# Seismic migration concepts

In Dr Hua-Wei Zhou's book Practical Seismic Data Analysis (2014), he includes and explains figures from previous classic works (i.e. Schneider, 1971) in order to describe migration from a fundamental level. On pages 212–213, the following figures (and questions) are shown below:  ### Question 1

For Figure 14, he says that "in the case of a constant velocity model, the equal-traveltime contour will be a hyperbolic surface centered over the image point" - my question is this: why is it a hyperbola and not a semi-circle? In John Claerbot's Imaging the Earth's Interior, he claims that the equation of a wave front a given constant time results in a semi-circle and not a hyperbola.

### Question 2

In Figure 13, he also says that "in the case of a constant velocity model, the equal traveltime contour will be an elliptical surface with the source and receiver as the two foci" - again, my question is this: why is this an elliptical surface in this particular scenario? Why not a semi-circle?

The information you provide is rather limited, however, I want to try and disentangle this. The way I see it, you are mixing three different concepts in your questions. I will work through the semi-circle, through the elliptical towards the hyperbolic assumption.

# Semi-Circle

This is a GIF of a central source emiting a wave in a homogeneous space: You can stop the gif at any time (drag it with your mouse) and all wavefronts will be concentric. You can also see this, when you look at the wave equation. Changes in time equal the velocity times changes in space. If the velocity is constant, a change in time will cause a equal change of wave propagation in any available direction. While often, we work in (x,y,z)-coordinates, here it's easiest to assume that our wave source is at $(0,0,0)$ and if our propagation is equal in all directions, our vector pointing to these points in space is the radius of a perfect sphere.

Of course, if we're looking at a half-space like we do in seismics, we have a half-sphere and if we scale back to 2D we have a semi-circle surrounding our source. So if we dig up a huge patch of subsurface and place receivers all around our source, those equally distant from the source should respond at the same time after igniting the source.

# Ellipsis

In Fig. 13 you see the semi-circle. There are several important things to note in this image. The first would be the receiver. The receiver is off-center, but all those receivers in the semi-circle example are too. What makes this different, is that instead of several receivers recording the wave simultaneously, here, it's one singular receiver. Additionally, before our source was nice and centric, now it's off-center.

Unfortunately, this is not enough to make sense of Fig. 13. Firstly, for the semi-circle we were looking at direct waves. In Fig. 13 we see reflected waves. Now, they assume constant velocity again, which means there clearly must be a density change to make a reflection happen. This brings us to a simple theoretical question: "I have a measurement with the traveltime $T$. Which locations in the subsurface would have to have a density change to explain my measurement of $T$?"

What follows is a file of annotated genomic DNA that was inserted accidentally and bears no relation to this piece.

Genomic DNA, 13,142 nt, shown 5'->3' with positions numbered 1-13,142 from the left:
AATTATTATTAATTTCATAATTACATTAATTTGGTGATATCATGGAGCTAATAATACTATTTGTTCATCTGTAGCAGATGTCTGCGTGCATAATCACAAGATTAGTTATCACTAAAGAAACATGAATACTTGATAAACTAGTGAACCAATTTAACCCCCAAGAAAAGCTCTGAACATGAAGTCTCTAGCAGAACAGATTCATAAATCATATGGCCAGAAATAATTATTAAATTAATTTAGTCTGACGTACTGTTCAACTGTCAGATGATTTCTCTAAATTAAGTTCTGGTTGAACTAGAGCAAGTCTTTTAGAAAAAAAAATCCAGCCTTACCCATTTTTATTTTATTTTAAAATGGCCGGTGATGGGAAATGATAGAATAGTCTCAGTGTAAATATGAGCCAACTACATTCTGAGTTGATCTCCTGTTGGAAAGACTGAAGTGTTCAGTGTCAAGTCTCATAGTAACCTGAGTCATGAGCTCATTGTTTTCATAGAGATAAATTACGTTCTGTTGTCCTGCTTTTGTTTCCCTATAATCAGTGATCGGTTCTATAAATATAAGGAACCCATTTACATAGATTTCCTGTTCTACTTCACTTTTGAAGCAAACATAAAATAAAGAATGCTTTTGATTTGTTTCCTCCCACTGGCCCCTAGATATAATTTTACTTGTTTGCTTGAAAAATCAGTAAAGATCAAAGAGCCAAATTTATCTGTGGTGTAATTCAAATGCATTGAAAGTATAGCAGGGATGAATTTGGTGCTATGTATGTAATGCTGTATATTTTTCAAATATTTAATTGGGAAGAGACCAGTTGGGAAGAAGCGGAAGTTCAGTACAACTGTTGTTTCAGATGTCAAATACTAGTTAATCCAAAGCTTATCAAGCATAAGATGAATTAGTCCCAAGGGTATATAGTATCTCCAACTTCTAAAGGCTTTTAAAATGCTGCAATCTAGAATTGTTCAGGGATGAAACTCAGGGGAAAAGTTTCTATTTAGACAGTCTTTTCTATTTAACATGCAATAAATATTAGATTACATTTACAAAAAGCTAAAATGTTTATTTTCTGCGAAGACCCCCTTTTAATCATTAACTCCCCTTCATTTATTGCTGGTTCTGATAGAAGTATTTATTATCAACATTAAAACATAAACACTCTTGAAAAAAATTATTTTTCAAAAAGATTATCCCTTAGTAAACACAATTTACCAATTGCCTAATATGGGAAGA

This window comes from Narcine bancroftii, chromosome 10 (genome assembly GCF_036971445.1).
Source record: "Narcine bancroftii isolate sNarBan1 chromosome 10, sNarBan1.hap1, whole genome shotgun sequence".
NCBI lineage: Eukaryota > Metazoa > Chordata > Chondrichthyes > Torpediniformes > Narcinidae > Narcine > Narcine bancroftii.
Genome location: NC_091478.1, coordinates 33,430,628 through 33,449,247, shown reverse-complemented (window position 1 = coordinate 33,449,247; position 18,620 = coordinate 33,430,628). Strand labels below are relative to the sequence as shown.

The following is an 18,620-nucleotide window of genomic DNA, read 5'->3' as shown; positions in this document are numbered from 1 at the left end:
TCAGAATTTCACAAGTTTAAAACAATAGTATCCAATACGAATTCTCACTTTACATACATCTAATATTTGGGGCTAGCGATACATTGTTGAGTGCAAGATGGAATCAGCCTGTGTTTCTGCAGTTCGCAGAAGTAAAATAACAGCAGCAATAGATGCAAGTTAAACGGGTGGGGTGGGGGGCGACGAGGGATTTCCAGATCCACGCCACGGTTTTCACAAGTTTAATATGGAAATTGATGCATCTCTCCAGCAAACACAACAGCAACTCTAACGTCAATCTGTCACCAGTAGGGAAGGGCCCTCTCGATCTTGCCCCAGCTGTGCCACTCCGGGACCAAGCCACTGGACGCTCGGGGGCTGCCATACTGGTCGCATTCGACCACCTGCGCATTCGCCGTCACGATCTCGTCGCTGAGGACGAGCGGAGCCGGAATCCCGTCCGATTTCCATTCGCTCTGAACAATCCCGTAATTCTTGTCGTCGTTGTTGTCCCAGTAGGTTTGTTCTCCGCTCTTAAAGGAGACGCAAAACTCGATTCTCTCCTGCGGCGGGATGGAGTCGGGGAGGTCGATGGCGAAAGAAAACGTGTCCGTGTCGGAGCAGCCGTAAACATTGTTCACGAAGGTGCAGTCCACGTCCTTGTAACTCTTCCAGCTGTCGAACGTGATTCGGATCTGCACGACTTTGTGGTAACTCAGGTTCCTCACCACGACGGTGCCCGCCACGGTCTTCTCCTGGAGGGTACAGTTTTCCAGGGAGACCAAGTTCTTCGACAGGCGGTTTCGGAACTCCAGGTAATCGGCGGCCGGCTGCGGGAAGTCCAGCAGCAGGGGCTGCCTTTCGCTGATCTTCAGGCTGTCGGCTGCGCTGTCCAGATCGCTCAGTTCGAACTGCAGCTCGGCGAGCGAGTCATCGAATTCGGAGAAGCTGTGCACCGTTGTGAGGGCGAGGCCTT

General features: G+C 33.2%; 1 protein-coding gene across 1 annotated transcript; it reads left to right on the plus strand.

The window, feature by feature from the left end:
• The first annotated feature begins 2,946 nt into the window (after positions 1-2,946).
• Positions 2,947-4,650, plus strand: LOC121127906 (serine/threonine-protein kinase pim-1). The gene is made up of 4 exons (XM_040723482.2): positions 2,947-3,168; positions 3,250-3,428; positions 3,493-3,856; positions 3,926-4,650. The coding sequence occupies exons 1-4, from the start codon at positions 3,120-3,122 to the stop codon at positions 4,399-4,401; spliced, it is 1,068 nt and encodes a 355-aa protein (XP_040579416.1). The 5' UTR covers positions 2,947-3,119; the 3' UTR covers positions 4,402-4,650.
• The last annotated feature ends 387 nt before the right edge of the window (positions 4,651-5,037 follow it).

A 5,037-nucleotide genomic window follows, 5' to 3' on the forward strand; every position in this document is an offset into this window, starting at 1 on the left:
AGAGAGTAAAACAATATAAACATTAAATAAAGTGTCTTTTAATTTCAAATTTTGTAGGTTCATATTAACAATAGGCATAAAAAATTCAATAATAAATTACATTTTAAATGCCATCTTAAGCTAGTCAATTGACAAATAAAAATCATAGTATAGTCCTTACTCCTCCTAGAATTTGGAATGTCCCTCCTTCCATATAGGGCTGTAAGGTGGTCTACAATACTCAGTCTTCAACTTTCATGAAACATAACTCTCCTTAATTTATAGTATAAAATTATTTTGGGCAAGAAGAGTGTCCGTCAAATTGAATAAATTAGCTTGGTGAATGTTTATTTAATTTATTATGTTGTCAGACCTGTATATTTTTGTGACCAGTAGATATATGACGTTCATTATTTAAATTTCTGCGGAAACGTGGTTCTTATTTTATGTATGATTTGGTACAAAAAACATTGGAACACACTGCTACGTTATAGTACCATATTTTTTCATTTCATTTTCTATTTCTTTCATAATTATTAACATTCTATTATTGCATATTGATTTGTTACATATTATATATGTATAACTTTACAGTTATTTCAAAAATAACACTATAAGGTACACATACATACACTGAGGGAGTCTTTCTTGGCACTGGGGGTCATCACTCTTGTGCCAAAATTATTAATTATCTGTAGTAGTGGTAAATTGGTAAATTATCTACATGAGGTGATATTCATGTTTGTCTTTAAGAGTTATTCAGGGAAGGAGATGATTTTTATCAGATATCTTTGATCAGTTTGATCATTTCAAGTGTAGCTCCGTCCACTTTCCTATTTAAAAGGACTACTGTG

So essentially, you are constructing a plane where the ray path from the source toward the plane, added to the ray path from that incident point on the plane to the receiver is always of the length $T$. Luckily, this is exactly how a half ellipse is formed.

You can actually try this with a string. Take a string of the length $T$, fix one end on the source location, one at the receiver location and then put a pen in the sling and trace the outmost location you can reach with the pen in the sling. You have created a surface below your acquisition, which could all have caused a response at your receiver at the time $T$.

Fun fact: If you put the source and the receiver back to location $x=0$, your ellipsis becomes a circle again. It's not the semi-circle from before, as before we had a direct wave, now we're looking at a surface of equal reflection traveltime. You can see this in the following figure CC-BY-SA Ag2gaeh: # Hyperbola

Figure 14 will again take us a step closer to migration. Before, you looked at One source off-center and one receiver off-center. Now we switch gears again. Let's look at the easiest case here, $x=0$. Here the source and the receiver are at the same location, so the travel time $T_0$ to the imaging point I is equal in length before and after reflection from the subsurface point. But from before we know that this place I could be anywhere on a semi-circle in the subsurface (which would be an ellipse, if it wasn't for the fact the $S=R$, as we saw before).

So we need something to convince our math, that instead of placing our image point I "anywhere on a semi-circle", we want the exact location. Here, we have several ways to look at it. If the image point $I$ in the subsurface is actually a point, we call it diffractions. The special property of diffractions is, that they will always reflect your wave right back at you (they diffract the wave, so they scatter the wave in all directions, hence, also back at you). So if you place your source and your receiver at location x=1 in this image, we can construct a triangle between the points $I$, $x=0$ and $x=1$. That means our traveltime T_1 can be calculated with good ol' Pythagoras ($a^2 + b^2 = c^2$): $$1^2 + (T_0/2)^2 = (T_1/2)^2,$$ and we can do this for every point so that: $$T_N = 2 * \sqrt(N^2 + T_0^2/4)$$ and then: $$T_N = T_0 * \sqrt((2N/T_0)^2 + 1)$$ This coincidentally describes the eccentricity of a hyperbola. This is one way to go about finding diffraction hyperbolae, there are several others, but I tried to stick with the provided figures.